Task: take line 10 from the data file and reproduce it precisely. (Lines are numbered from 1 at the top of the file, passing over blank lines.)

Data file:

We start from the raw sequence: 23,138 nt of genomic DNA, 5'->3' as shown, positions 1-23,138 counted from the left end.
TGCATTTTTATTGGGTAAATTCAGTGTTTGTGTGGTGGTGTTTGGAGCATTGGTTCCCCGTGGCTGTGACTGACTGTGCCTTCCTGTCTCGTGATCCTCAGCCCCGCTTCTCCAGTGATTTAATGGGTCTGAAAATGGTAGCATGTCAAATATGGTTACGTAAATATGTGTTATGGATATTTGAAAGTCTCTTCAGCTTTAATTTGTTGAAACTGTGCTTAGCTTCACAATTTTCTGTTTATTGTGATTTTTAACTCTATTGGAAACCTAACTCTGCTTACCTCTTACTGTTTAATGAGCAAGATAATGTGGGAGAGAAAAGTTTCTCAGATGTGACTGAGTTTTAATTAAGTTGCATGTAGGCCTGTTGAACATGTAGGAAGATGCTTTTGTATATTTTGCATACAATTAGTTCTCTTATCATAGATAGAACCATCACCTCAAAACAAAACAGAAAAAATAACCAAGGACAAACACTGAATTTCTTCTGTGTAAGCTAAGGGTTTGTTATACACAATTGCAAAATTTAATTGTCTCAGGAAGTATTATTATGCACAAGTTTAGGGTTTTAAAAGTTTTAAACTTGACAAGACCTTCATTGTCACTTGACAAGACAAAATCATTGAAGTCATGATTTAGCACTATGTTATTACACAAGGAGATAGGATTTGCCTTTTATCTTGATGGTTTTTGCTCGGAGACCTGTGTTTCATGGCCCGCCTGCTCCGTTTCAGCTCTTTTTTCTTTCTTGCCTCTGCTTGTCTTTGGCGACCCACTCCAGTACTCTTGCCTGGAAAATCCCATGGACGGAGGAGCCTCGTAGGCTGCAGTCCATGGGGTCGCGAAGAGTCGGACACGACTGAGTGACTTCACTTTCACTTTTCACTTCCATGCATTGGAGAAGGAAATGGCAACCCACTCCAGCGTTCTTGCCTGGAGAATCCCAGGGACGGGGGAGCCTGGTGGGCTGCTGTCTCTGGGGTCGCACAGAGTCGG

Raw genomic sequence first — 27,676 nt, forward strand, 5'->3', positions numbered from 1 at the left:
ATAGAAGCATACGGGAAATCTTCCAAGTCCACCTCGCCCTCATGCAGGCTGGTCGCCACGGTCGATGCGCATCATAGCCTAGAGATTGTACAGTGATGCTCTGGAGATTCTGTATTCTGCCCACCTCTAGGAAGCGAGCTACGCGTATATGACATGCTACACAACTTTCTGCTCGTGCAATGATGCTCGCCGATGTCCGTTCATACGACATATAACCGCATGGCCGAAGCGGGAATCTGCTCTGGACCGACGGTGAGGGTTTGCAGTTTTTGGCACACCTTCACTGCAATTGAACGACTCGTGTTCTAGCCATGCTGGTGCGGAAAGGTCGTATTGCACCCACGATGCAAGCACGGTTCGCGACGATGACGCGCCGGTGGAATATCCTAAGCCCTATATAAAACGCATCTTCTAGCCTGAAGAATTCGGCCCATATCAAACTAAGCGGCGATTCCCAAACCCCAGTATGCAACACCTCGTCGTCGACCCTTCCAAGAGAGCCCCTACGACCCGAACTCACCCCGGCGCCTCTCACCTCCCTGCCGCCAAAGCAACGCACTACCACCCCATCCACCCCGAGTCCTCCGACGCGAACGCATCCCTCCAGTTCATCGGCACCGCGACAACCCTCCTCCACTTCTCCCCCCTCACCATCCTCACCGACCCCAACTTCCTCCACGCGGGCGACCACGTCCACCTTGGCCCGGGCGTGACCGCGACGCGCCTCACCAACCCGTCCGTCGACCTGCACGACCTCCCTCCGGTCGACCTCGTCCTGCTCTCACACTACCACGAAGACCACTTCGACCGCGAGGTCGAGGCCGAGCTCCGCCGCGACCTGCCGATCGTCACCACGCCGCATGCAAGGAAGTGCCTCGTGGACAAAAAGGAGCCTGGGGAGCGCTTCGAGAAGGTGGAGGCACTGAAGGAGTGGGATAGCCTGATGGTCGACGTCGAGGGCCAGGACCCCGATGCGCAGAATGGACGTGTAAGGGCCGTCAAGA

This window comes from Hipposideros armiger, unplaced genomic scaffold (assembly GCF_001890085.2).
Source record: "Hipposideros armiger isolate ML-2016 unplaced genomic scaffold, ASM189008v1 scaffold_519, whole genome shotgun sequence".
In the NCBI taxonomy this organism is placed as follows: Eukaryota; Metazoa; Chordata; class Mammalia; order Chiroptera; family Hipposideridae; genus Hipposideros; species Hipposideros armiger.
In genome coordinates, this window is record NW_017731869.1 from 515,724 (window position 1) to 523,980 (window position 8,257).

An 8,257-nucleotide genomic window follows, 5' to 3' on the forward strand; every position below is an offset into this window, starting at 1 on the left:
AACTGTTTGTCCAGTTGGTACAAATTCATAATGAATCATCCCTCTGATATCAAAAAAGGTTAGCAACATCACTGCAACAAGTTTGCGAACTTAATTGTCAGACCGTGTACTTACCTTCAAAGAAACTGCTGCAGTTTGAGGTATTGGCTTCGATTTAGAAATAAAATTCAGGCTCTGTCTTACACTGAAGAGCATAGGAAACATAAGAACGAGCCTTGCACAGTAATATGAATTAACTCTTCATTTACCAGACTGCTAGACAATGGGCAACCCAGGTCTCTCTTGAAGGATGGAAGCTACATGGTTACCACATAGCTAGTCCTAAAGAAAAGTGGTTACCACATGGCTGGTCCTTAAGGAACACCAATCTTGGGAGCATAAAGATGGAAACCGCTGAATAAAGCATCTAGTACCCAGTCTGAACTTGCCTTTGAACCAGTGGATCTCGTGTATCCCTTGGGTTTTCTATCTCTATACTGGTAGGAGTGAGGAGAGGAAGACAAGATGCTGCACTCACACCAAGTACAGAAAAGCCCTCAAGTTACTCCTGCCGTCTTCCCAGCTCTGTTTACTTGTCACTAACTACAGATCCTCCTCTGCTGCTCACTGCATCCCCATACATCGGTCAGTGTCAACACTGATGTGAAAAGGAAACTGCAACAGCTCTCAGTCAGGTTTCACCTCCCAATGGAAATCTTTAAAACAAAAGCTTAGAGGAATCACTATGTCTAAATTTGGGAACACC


AACTGTTTGTCCAGTTGGTACAAATTCATAATGAATCATCCCTCTGATATCAAAAAAGGTTAGCAACATCACTGCAACAAGTTTGCGAACTTAATTGTCAGACCGTGTACTTACCTTCAAAGAAACTGCTGCAGTTTGAGGTATTGGCTTCGATTTAGAAATAAAATTCAGGCTCTGTCTTACACTGAAGAGCATAGGAAACATAAGAACGAGCCTTGCACAGTAATATGAATTAACTCTTCATTTACCAGACTGCTAGACAATGGGCAACCCAGGTCTCTCTTGAAGGATGGAAGCTACATGGTTACCACATAGCTAGTCCTAAAGAAAAGTGGTTACCACATGGCTGGTCCTTAAGGAACACCAATCTTGGGAGCATAAAGATGGAAACCGCTGAATAAAGCATCTAGTACCCAGTCTGAACTTGCCTTTGAACCAGTGGATCTCGTGTATCCCTTGGGTTTTCTATCTCTATACTGGTAGGAGTGAGGAGAGGAAGACAAGATGCTGCACTCACACCAAGTACAGAAAAGCCCTCAAGTTACTCCTGCCGTCTTCCCAGCTCTGTTTACTTGTCACTAACTACAGATCCTCCTCTGCTGCTCACTGCATCCCCATACATCGGTCAGTGTCAACACTGATGTGAAAAGGAAACTGCAACAGCTCTCAGTCAGGTTTCACCTCCCAATGGAAATCTTTAAAACAAAAGCTTAGAGGAATCACTATGTCTAAATTTGGGAACACC